Call for Art

The New Victory Gardens: How our gardens are sustaining us during COVID-19

During WWII, civilians were encouraged to “plant for victory,” growing fruits and vegetables for their families and community to relieve some pressure on the struggling food supply chain.  Today, as we all take refuge in our homes during quarantine, a new idea of a Victory Garden is emerging.  People are again turning to their gardens and outdoor spaces – this time not just looking for food (though that is there too), but for solace.  These new Victory Gardeners are not only growing plants, but improving their mental and physical health as well.  The simple act of planting a seed or watching a something grow is giving hope in a future where the world will go on and heal.  As many of us struggle to find something positive we can do to help during this time, gardening is an activity that is still possible for anyone with a scrap of outdoor space, or even a sunny windowsill.  What at first looks like barren dirt, becomes a green sprout that with care will one day bear fruit.  We just need to tend it and wait.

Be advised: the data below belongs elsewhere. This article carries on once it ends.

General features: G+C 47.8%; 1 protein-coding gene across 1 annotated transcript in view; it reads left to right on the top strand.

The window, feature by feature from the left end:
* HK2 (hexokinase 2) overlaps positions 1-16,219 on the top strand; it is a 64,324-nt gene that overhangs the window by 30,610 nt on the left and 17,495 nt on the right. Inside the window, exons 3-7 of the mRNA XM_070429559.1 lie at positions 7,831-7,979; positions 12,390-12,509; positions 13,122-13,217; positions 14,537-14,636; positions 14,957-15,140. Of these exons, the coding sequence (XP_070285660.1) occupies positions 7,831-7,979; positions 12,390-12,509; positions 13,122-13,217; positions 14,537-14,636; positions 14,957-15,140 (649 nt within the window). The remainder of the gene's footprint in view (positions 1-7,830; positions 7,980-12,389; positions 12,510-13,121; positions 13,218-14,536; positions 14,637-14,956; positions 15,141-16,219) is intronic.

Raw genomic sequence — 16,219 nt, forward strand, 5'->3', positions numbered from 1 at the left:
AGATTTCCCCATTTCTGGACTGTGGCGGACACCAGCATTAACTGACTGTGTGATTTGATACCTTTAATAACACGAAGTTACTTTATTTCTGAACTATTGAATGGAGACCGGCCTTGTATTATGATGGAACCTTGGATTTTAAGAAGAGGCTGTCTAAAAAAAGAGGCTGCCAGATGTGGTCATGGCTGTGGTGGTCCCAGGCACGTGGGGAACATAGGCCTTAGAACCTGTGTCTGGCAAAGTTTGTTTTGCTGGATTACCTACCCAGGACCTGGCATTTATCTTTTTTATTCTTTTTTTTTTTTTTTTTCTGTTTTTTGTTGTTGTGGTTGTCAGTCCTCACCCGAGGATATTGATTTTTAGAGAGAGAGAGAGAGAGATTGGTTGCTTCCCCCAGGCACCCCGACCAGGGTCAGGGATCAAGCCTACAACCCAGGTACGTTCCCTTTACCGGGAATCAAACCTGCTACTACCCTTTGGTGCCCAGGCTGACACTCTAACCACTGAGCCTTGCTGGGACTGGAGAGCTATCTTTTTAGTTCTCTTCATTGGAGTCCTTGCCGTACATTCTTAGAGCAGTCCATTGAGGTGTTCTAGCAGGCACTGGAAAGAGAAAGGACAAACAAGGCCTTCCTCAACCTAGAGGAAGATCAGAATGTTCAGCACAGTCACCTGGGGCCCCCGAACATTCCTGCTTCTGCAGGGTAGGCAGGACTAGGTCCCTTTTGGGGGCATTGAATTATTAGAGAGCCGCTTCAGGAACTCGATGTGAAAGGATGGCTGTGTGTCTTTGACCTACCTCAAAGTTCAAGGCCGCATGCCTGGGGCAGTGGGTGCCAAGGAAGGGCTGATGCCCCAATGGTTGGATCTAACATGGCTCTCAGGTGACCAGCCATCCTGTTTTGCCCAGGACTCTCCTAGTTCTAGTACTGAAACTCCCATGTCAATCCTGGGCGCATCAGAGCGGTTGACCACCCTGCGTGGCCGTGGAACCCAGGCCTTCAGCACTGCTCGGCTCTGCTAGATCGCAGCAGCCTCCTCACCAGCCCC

“The greater part of our happiness or misery depends on our disposition, and not on our circumstances. We carry the seeds of the one or the other with us in our minds wherever we go.” — Martha Washington

Submission Deadline: Sunday, June 7, 2020

Entry Fee: Free

Artist Notification: Monday, June 8

Submission: Due to restrictions with public places and gatherings, this exhibition will primarily take place online, and artists are required to supply an exhibition worthy digital image of their artwork.  If the situation relaxes, and Brushwood Center is allowed to open its galleries to the public in July, artists will have the option of displaying the physical artwork in the gallery.  Artists wishing to apply should complete a complete a submission form here: https://www.surveymonkey.com/r/BCRW-VictoryGardens with up to three images they would like to submit for consideration no later than Sunday, June 7.

Located among pristine woodlands in the Ryerson historic home in Riverwoods, Il.,Brushwood Center at Ryerson Woods promotes the importance of nature for nurturing personal and community wellbeing, cultivating creativity, and inspiring learning. In doing so, we honor the legacy of those who came before us on this land and champion a region where people will care about and for nature.